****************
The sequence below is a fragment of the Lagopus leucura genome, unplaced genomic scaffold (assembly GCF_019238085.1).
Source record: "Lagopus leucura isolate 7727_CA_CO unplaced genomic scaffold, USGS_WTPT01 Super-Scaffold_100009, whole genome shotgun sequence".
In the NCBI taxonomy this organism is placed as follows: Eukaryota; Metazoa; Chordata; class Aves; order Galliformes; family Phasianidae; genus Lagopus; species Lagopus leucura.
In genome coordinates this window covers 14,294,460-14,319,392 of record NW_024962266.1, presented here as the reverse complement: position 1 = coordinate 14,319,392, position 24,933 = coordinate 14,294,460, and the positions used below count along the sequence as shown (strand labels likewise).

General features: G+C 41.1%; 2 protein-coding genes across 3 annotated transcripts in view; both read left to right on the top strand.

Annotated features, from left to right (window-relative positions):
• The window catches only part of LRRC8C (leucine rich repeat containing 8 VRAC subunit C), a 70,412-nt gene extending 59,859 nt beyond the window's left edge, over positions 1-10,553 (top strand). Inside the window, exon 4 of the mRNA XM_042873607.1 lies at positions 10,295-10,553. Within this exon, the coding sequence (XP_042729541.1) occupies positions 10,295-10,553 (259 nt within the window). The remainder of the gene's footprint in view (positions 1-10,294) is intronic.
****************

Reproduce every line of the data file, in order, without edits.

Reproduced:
The sequence below is a fragment of the Lagopus leucura genome, unplaced genomic scaffold (assembly GCF_019238085.1).
Source record: "Lagopus leucura isolate 7727_CA_CO unplaced genomic scaffold, USGS_WTPT01 Super-Scaffold_100009, whole genome shotgun sequence".
In the NCBI taxonomy this organism is placed as follows: Eukaryota; Metazoa; Chordata; class Aves; order Galliformes; family Phasianidae; genus Lagopus; species Lagopus leucura.
In genome coordinates this window covers 14,294,460-14,319,392 of record NW_024962266.1, presented here as the reverse complement: position 1 = coordinate 14,319,392, position 24,933 = coordinate 14,294,460, and the positions used below count along the sequence as shown (strand labels likewise).

General features: G+C 41.1%; 2 protein-coding genes across 3 annotated transcripts in view; both read left to right on the top strand.

Annotated features, from left to right (window-relative positions):
• The window catches only part of LRRC8C (leucine rich repeat containing 8 VRAC subunit C), a 70,412-nt gene extending 59,859 nt beyond the window's left edge, over positions 1-10,553 (top strand). Inside the window, exon 4 of the mRNA XM_042873607.1 lies at positions 10,295-10,553. Within this exon, the coding sequence (XP_042729541.1) occupies positions 10,295-10,553 (259 nt within the window). The remainder of the gene's footprint in view (positions 1-10,294) is intronic.